The list is product of a collective failure of all of us to establish fair mechanisms which are trustworthy and accessible. The processes of drafting sexual harassment codes are exhausting and involve multiple negotiations with the university. Some CASH committees do not hence follow the tenets of the fair trial, some CASH committees sedate the larger university populace by promising a penalty for a false and malicious complaint and in some universities like mine, the process gets stuck when you refuse to negotiate and dilute the gender and power imbalances that play out in the most myriad ways giving rise to sexual harassment. Every year Universities and sexist men and complicit women, strive to install their stooges in CASH committees. Savarna cis-women and men with zero experience of intersections in which gender, caste and sexuality operate dominate CASH mostly.
But do we outrightly do away with this system? Is the up and coming alternative the list? Social media becomes the kangaroo court house and we put up judges who name and shame and it is done! What do we do with this list not that it is out there? Survivors of patriarchy’s violence (yes, me too!) everyday live with their beings marred with experience after experience, questions wrecking psyches of whether that particular incident did comprise sexual harassment, biting their tongues to shut up for there is really no point to even saying anything. For survivors to have come out and spoken despite carrying trauma, the fear of persecution, the normalisation of sexual harassment is hardcore and I admire them. Is this is for all the courage?
Sexual Harassment laws and policies are less than perfect but they allow for a process centred around the experience of the survivor and her demands, recognising that justice is not just a process of meting out coupons of acquittals and convictions, that there is no one plane over which power relations grounding caste and patriarchy function, that patriarchy cannot just be slapped away but requires consistent and painful engagement not just with the perpetrators but also with ourselves. Recognising that instances of sexual harassment have been normalised for long and warrant serious engagement, specific mechanisms are put in place, there is an effort to bring some method to the madness that is sexual harassment, which is mostly, incredibly difficult to wrap one’s head around. There is no exhaustive list of what would comprise sexual harassment. There cannot be one. Just as there cannot be an exhaustive list of perpetrators!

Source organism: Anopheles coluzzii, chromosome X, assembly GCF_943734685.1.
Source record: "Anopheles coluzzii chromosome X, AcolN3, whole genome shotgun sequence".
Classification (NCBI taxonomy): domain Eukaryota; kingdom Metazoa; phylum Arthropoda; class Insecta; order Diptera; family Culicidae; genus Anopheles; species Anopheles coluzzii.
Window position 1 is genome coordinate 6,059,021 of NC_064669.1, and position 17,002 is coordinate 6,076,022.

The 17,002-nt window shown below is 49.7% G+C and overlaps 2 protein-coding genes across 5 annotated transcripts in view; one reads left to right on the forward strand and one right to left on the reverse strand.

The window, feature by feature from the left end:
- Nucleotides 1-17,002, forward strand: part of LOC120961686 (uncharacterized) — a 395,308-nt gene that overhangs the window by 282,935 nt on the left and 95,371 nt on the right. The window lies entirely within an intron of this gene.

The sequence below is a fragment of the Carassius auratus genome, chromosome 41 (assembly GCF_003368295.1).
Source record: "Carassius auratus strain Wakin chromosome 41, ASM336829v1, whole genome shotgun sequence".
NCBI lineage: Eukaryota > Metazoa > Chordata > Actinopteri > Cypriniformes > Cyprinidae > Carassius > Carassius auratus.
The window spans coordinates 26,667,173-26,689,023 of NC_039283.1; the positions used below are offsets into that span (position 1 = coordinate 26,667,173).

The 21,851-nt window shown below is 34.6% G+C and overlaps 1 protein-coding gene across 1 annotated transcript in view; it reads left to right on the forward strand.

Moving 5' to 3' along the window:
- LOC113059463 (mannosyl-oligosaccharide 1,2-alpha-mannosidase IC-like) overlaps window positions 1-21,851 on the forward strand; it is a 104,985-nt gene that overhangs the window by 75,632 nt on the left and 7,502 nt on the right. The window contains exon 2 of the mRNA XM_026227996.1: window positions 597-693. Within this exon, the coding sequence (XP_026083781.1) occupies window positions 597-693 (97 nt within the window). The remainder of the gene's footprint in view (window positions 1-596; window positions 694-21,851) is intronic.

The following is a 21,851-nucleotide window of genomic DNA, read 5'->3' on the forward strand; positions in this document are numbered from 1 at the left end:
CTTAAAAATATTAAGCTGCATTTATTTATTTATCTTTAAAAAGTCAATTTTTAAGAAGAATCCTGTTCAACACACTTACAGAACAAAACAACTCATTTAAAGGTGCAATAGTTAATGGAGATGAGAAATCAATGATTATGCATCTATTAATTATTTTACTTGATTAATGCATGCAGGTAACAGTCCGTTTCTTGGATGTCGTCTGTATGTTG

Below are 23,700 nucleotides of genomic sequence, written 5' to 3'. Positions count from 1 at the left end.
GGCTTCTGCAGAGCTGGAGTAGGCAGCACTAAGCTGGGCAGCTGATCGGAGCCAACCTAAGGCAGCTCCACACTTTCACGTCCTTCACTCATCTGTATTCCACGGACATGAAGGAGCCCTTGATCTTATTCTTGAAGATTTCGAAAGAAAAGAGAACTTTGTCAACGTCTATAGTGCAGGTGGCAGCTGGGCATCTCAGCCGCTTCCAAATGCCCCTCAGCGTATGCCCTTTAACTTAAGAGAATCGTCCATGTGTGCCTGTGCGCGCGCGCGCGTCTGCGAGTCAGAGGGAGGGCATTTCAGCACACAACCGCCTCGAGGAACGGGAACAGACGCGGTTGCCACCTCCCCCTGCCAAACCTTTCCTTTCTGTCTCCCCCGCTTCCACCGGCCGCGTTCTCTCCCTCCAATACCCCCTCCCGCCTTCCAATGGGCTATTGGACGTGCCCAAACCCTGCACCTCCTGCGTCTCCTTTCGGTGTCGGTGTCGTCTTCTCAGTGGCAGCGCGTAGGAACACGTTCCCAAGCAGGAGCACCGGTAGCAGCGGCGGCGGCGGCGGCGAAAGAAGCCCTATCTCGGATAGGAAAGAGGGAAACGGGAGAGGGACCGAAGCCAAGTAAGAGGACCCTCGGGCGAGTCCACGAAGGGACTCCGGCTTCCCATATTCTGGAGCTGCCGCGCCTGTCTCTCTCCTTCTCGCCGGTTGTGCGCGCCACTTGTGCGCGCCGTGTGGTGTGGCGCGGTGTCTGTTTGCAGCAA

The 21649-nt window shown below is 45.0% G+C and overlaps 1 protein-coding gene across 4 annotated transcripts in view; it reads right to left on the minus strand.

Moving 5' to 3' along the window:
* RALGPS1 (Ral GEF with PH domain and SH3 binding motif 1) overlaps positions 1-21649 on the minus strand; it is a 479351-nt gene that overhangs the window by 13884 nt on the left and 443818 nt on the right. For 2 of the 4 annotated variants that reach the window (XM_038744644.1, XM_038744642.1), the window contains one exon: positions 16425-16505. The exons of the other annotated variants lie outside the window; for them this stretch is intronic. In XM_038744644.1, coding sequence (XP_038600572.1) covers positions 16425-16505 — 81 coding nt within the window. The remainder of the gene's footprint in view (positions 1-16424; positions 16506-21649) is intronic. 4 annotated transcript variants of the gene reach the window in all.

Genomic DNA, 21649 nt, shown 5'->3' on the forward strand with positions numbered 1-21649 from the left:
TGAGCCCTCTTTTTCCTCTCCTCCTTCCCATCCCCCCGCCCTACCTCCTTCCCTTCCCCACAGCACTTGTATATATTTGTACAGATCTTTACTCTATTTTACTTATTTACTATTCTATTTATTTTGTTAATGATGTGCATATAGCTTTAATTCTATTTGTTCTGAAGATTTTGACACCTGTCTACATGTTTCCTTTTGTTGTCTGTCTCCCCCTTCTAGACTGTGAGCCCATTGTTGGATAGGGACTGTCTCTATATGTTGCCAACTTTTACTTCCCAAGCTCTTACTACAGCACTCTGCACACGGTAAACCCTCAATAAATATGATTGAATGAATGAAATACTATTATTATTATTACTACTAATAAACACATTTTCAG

The list presently brings to light sixty names and counting, of men who are alleged sexual harassers. The last time I checked Raya Sarkar’s wall, she mentioned that professors are frantically messaging women who they have sexually harassed apologizing. The chilling effect is a product onto itself but how do we address this compounding of vulnerabilities? CASH committees have specific mechanisms put in place to address these vulnerabilities. CASH is flawed, the law is fucked up, the sites of law are sexist and victim blaming, who’s due process is it anyway! But is the list really the process? Do we only wish to brand and move on? Do we wish to out on social media and then get out taking sterile positions on the questions of sexual harassment, casteism, racism, sexism, we so above and beyond structures, we who understand everything in our small little alienated utopias?
Every process in itself is valuable and today. The Indian jurisprudence on sexual harassment has been a dynamic and difficult one and to outrighly throw it into the gutter does great disservice to the struggles of countless women. The processes that gave rise to the Vishakha guidelines, the Sexual harassment laws and policies, CASH, Internal Complaints Committees thereof, every complaint filed in CASH and ICCs, in police stations, narratives of women on social media about their experiences, the countless women and their friends who sent their stories to Raya Sarkar and the list are all extremely valuable and have led us to this moment when we must introspect, imagine and strategise on how we wish to move forward.